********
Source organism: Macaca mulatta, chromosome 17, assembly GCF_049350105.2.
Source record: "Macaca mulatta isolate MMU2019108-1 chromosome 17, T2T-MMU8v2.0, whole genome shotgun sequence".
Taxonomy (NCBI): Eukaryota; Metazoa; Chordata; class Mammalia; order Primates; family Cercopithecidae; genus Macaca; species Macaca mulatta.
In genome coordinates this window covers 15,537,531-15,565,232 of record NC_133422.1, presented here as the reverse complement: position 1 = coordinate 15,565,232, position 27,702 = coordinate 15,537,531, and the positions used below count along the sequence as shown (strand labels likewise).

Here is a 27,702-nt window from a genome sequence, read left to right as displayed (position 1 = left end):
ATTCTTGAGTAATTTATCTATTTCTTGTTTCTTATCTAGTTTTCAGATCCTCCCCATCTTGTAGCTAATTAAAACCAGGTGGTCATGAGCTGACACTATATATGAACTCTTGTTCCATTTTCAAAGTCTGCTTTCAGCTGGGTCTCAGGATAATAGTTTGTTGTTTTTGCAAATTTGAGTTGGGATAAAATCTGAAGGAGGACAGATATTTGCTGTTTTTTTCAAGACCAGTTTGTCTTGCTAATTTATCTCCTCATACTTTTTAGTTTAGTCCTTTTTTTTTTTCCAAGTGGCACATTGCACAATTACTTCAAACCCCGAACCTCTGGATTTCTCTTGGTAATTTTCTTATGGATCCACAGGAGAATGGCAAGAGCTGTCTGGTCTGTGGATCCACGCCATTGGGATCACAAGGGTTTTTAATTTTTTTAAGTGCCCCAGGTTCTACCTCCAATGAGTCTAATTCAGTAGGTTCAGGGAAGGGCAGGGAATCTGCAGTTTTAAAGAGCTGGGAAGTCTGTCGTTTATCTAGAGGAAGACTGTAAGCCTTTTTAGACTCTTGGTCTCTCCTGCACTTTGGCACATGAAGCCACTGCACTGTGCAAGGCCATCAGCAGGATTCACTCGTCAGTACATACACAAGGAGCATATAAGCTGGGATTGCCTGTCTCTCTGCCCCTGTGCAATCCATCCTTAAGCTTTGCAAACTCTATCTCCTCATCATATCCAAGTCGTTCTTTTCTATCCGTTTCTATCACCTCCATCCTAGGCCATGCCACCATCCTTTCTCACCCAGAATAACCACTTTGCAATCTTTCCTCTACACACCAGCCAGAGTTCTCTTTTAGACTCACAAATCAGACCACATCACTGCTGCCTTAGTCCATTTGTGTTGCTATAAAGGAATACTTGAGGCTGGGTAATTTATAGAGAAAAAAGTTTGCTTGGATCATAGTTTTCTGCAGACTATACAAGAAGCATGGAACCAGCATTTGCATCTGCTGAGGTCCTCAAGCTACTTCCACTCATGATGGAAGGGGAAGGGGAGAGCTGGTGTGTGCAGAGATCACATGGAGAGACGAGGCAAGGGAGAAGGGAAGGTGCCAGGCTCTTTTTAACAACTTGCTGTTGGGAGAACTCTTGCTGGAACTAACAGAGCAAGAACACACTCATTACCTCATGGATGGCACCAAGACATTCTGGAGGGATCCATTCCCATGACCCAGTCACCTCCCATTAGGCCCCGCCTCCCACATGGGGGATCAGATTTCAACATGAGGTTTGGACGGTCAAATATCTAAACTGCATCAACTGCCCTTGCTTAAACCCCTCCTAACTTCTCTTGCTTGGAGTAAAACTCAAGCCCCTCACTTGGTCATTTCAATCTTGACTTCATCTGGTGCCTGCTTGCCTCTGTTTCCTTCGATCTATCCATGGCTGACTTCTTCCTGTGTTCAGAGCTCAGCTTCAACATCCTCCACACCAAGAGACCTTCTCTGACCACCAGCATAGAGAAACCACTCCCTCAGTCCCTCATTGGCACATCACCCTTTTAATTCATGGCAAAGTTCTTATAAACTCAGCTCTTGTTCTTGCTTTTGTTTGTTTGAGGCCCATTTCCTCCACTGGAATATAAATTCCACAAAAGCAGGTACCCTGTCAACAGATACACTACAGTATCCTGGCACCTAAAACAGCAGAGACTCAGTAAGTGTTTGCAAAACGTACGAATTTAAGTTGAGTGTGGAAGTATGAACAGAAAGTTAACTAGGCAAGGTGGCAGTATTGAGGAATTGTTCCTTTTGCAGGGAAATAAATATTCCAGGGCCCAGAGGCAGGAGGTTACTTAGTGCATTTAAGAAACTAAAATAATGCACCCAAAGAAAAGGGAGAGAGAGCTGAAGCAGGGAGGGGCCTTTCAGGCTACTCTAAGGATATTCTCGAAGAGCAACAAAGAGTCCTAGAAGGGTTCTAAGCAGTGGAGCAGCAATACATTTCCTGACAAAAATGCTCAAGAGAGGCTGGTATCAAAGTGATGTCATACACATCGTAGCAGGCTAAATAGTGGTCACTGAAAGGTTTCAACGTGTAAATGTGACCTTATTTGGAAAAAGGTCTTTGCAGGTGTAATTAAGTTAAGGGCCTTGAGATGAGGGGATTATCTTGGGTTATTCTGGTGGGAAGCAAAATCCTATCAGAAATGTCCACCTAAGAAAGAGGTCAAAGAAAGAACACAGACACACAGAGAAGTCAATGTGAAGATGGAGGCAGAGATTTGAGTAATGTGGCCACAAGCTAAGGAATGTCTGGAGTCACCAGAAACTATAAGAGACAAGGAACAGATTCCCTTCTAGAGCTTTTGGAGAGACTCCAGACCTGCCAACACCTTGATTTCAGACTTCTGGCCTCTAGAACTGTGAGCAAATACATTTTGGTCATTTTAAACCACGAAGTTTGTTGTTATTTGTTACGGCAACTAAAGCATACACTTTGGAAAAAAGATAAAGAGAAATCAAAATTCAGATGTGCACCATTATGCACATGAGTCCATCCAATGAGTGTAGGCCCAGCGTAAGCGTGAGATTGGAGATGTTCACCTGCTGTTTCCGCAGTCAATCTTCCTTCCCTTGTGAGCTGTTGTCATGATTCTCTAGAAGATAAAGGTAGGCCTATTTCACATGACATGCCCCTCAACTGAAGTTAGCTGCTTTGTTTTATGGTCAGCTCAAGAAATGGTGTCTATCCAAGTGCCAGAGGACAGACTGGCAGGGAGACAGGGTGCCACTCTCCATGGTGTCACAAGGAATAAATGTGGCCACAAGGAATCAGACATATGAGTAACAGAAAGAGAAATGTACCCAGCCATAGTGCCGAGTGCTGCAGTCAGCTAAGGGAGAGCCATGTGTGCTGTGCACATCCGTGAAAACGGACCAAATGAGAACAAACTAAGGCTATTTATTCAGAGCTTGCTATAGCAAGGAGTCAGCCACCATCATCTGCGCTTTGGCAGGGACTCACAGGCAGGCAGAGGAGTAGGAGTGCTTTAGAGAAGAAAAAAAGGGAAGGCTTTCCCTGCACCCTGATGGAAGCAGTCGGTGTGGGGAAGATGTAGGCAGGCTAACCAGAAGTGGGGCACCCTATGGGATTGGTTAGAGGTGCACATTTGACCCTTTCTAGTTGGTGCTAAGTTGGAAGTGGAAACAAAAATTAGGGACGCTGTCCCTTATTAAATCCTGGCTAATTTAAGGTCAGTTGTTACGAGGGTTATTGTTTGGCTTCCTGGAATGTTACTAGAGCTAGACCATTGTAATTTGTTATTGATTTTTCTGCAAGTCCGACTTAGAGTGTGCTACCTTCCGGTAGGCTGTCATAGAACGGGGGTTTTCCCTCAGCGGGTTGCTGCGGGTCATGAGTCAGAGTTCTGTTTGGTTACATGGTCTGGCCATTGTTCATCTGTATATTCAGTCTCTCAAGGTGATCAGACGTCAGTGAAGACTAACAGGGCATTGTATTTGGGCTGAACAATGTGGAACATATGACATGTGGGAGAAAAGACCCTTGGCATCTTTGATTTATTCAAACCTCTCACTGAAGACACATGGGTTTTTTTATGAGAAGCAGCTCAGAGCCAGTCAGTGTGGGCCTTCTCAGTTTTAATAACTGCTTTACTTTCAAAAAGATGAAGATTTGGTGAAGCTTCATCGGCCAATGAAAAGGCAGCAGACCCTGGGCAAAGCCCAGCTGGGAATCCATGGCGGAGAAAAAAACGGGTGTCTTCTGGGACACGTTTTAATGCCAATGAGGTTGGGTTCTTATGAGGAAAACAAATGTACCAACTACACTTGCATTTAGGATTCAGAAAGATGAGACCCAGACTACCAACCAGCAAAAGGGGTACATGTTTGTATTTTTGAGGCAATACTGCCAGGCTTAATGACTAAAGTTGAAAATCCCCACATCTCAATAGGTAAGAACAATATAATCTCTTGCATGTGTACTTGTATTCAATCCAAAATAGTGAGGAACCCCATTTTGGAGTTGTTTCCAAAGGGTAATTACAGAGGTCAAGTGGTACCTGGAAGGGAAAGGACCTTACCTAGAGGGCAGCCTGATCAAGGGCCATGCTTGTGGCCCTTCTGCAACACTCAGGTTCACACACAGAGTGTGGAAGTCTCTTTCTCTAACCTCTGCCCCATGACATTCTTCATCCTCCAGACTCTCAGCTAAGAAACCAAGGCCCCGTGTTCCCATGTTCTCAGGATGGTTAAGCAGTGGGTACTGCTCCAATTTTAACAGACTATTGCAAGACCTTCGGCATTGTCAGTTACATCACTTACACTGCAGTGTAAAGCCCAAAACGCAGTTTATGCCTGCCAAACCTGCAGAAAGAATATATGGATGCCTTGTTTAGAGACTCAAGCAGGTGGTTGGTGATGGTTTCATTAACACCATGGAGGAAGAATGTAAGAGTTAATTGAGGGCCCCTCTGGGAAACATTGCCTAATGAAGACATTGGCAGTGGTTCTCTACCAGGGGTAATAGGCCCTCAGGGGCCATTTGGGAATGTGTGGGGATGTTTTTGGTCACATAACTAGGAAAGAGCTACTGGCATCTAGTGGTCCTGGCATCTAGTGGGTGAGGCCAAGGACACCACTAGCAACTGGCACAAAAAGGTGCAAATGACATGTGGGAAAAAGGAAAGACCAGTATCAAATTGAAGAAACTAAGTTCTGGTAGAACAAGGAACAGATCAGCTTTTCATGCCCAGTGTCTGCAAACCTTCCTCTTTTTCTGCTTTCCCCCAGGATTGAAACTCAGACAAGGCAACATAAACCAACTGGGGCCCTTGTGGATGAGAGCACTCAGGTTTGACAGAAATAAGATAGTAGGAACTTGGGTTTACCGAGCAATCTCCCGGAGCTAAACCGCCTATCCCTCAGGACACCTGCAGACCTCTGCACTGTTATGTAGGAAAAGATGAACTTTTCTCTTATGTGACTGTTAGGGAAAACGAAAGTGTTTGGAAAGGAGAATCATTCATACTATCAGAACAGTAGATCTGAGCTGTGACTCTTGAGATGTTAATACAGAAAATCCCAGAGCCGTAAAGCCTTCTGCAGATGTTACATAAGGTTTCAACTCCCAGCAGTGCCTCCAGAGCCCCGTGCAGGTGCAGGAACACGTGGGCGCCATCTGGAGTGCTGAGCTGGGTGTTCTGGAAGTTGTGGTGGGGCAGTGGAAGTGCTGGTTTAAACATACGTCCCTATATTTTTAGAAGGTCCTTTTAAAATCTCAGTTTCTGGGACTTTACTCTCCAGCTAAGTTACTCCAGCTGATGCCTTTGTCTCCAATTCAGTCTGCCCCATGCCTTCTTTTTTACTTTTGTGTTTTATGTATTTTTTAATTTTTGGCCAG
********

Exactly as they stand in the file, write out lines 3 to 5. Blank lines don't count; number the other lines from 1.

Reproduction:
Taxonomy (NCBI): Eukaryota; Metazoa; Chordata; class Mammalia; order Primates; family Cercopithecidae; genus Macaca; species Macaca mulatta.
In genome coordinates this window covers 15,537,531-15,565,232 of record NC_133422.1, presented here as the reverse complement: position 1 = coordinate 15,565,232, position 27,702 = coordinate 15,537,531, and the positions used below count along the sequence as shown (strand labels likewise).

Here is a 27,702-nt window from a genome sequence, read left to right as displayed (position 1 = left end):